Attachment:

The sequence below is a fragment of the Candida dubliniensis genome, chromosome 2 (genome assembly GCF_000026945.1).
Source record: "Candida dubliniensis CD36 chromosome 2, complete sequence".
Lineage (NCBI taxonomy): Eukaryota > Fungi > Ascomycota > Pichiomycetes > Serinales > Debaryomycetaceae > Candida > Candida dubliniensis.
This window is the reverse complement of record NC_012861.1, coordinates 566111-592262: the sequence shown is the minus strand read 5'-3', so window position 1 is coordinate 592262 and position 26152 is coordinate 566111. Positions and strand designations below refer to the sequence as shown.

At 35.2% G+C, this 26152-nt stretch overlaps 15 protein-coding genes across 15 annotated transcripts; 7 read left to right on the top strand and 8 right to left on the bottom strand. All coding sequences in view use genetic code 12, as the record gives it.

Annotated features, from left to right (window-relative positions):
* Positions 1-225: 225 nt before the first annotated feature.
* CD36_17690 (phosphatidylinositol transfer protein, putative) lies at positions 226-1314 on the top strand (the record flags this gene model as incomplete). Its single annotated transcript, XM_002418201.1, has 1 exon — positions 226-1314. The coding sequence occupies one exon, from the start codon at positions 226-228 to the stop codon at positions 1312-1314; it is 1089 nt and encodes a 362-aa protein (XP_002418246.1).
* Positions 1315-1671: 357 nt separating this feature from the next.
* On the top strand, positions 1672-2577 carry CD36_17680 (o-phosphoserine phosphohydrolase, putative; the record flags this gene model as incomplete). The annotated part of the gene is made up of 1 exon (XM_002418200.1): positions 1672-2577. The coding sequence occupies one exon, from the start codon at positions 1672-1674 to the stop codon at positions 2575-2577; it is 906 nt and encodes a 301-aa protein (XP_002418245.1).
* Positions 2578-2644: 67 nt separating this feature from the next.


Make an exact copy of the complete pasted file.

The sequence below is a fragment of the Candida dubliniensis genome, chromosome 2 (genome assembly GCF_000026945.1).
Source record: "Candida dubliniensis CD36 chromosome 2, complete sequence".
Lineage (NCBI taxonomy): Eukaryota > Fungi > Ascomycota > Pichiomycetes > Serinales > Debaryomycetaceae > Candida > Candida dubliniensis.
This window is the reverse complement of record NC_012861.1, coordinates 566111-592262: the sequence shown is the minus strand read 5'-3', so window position 1 is coordinate 592262 and position 26152 is coordinate 566111. Positions and strand designations below refer to the sequence as shown.

At 35.2% G+C, this 26152-nt stretch overlaps 15 protein-coding genes across 15 annotated transcripts; 7 read left to right on the top strand and 8 right to left on the bottom strand. All coding sequences in view use genetic code 12, as the record gives it.

Annotated features, from left to right (window-relative positions):
* Positions 1-225: 225 nt before the first annotated feature.
* CD36_17690 (phosphatidylinositol transfer protein, putative) lies at positions 226-1314 on the top strand (the record flags this gene model as incomplete). Its single annotated transcript, XM_002418201.1, has 1 exon — positions 226-1314. The coding sequence occupies one exon, from the start codon at positions 226-228 to the stop codon at positions 1312-1314; it is 1089 nt and encodes a 362-aa protein (XP_002418246.1).
* Positions 1315-1671: 357 nt separating this feature from the next.
* On the top strand, positions 1672-2577 carry CD36_17680 (o-phosphoserine phosphohydrolase, putative; the record flags this gene model as incomplete). The annotated part of the gene is made up of 1 exon (XM_002418200.1): positions 1672-2577. The coding sequence occupies one exon, from the start codon at positions 1672-1674 to the stop codon at positions 2575-2577; it is 906 nt and encodes a 301-aa protein (XP_002418245.1).
* Positions 2578-2644: 67 nt separating this feature from the next.